Corvus Flying Robots track Warehouse Inventory 10 Times Faster than Humans.

Many tasks are involved in a warehouse, from maintaining inventory to shifting stuff from one place to another. Robots are employed for moving boxes like the Dextrous Robots, STRETCH, and Picker Robots to sort packages.

Despite the rapid growth of e-commerce, the labor shortage is a barrier, which is why companies are investing more in advanced mobility solutions and optimizing human-robot collaboration to improve warehouse management and speed up dispatches.

Inventory management is yet another problem as it is tedious to keep a check on thousands of items present in a warehouse. While larger e-commerce giants are looking forward to automating distribution fully, there aren’t many solutions to improve smaller warehouse efficiency.

However, The YC-backed Corvus Robotics has developed a unique and exciting solution to manage inventory faster than humans. Unlike other Robotic companies that create a fully automated logistics robots fleet, Corvus Robotics chose the drones to buzz around the warehouses and monitor stocks at all distances and heights.

Massive warehouses usually employ a group of people to keep track of inventory whose responsibility is to walk around scanning the warehouse to keep the inventory list up to date, a highly vital and relatively boundless process. It is one of the most challenging tasks to carry out in enormously big warehouses.

The Corvus One drones can fly unattended for weeks and explore every stock around them, making it an utterly autonomous inventory tracking system without any human intervention. It can scan up to ten times quicker than human beings. The drones from Corvus Robotics can browse a whole warehouse for inventory on a rolling basis in just a couple of days, whereas the same operation would take over weeks by a human crew.

Inventory constitutes an essential opportunity for automation and robotics. We have seen several attempts to keep stock in places such as supermarkets. In all dimensions, storage facilities can be extensive, meaning that the kinds of robots that can make supermarket inventory operate efficiently won’t chop the stock into a warehouse simply because they can’t see inventories stacked over 20m high levels of the ceilings. This is why the drone form and design factor of Corvus One offers a precious solution.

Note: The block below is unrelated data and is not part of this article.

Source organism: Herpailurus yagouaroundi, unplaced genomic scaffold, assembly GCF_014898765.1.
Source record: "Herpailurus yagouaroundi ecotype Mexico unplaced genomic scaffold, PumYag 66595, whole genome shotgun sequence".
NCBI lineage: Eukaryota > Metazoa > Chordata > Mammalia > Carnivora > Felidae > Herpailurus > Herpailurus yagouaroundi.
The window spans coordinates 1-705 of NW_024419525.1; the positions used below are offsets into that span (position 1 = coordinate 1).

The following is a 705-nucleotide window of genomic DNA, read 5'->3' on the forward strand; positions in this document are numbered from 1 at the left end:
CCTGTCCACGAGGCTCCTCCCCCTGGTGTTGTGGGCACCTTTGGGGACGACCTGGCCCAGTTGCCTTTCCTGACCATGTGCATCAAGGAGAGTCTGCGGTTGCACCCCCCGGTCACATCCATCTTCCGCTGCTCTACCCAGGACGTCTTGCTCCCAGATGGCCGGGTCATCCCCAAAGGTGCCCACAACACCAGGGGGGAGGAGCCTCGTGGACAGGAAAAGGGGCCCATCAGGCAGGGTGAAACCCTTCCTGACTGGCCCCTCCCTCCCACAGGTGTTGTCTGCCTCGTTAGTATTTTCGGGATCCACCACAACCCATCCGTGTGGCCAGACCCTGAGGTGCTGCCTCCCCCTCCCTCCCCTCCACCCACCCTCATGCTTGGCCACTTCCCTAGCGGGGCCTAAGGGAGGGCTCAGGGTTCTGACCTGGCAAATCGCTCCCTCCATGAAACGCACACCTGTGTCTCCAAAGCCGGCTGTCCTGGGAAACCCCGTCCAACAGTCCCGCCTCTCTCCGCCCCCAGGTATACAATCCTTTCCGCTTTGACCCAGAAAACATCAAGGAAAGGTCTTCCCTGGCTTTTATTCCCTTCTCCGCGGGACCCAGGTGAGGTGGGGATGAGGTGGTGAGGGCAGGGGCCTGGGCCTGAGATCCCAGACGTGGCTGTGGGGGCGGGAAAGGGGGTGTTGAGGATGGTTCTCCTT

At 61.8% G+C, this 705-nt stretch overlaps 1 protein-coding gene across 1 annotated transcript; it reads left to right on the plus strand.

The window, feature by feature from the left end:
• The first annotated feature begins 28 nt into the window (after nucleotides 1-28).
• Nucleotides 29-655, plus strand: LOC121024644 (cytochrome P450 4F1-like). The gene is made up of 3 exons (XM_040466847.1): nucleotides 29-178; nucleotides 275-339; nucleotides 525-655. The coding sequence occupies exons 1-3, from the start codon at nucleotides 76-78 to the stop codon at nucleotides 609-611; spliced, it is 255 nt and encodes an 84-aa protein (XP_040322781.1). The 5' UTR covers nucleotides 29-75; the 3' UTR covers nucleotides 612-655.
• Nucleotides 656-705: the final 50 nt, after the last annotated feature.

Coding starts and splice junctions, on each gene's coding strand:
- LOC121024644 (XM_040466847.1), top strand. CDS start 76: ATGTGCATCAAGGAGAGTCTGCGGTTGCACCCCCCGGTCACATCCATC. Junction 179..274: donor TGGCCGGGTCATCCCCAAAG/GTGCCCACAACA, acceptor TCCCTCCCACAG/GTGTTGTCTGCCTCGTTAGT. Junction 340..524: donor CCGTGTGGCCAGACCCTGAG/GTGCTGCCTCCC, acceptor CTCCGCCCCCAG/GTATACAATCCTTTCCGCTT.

One such drone solution was developed by American Robotics which build an automated drone program for Stockpile Reports. The American Robotics drones use a three-dimensional map of the location and determine the size of the goods in the workplace, which can benefit large worksites. With the help of these drones, Stockpile Reports will be able to measure the stockpiles perfectly.

At the start of deployment, Corvus will create a map of geometry and semantic information in the operational region. Then the drones will update the map independently with each flight over their lifetime. Along with enormous, stationary storage units, some walls and ceilings are fixed and don’t move.

However, these items will not benefit the localization system because they appear the same. Also, the stock that does offer some uniqueness, such as the products on these shelves, is constantly changing.

The CTO of Corvus Robotics, Mohammed Kabir, says it was challenging to recognize the granularity while everything is changing. But, they have achieved the best outcome with the best characteristics. Let us look at some of the unique features of Corvus One.

Corvus One Features For Warehousing Mapping

  • The Corvus One has ten cameras plus lidar for omnidirectional “Smart Collision Avoidance” and a self-contained pad on ROS and PX4 for real-time control and onboard visual-inertial SLAM (simultaneous localization and mapping), dense volumetric mapping, and motion planning. 
  • These drones combined some environment’s structural components into their SLAM solution and some semi-static features. These components are unlikely to change over the course of a single flight, assisting the drone with loop closure. 
  • Its 2.5′ wingspan fits in 6′ very narrow aisle pallets, making it easier for the drones to fly in congested warehouses. 
  • The drone also has its charging station of 120 – 240V and an initial map for efficient browsing over warehouses. These drones take just 1 hour to scan an estimated 200-400 pallet positions per drone. 
  • It scans pallet labels with OCR or barcodes, which helps the drone read and comprehend the products or boxes in the warehouse more efficiently. 
  • The best feature of the Corvus One drones is that they can operate fully even without a Wifi connection; this could be beneficial for dead zones. 
  • These drones are highly impressive as they come with a 360-degree vision system that the drone uses to navigate. It includes several safety-first behaviors ranging from looking for precise flat locations to land in an emergency. 
  • The drone’s flight speed is approximately 2-3 mph, which helps the warehouse function reasonably. 

Overall, Corvus One claims to do inventory up to 10x faster than the manual inventory process done by humans. Even retail giants like Amazon and Walmart for efficient incorporation of stock. Corvus One can help businesses manage their inventory systematically and more quickly without hiring a vast inventory team.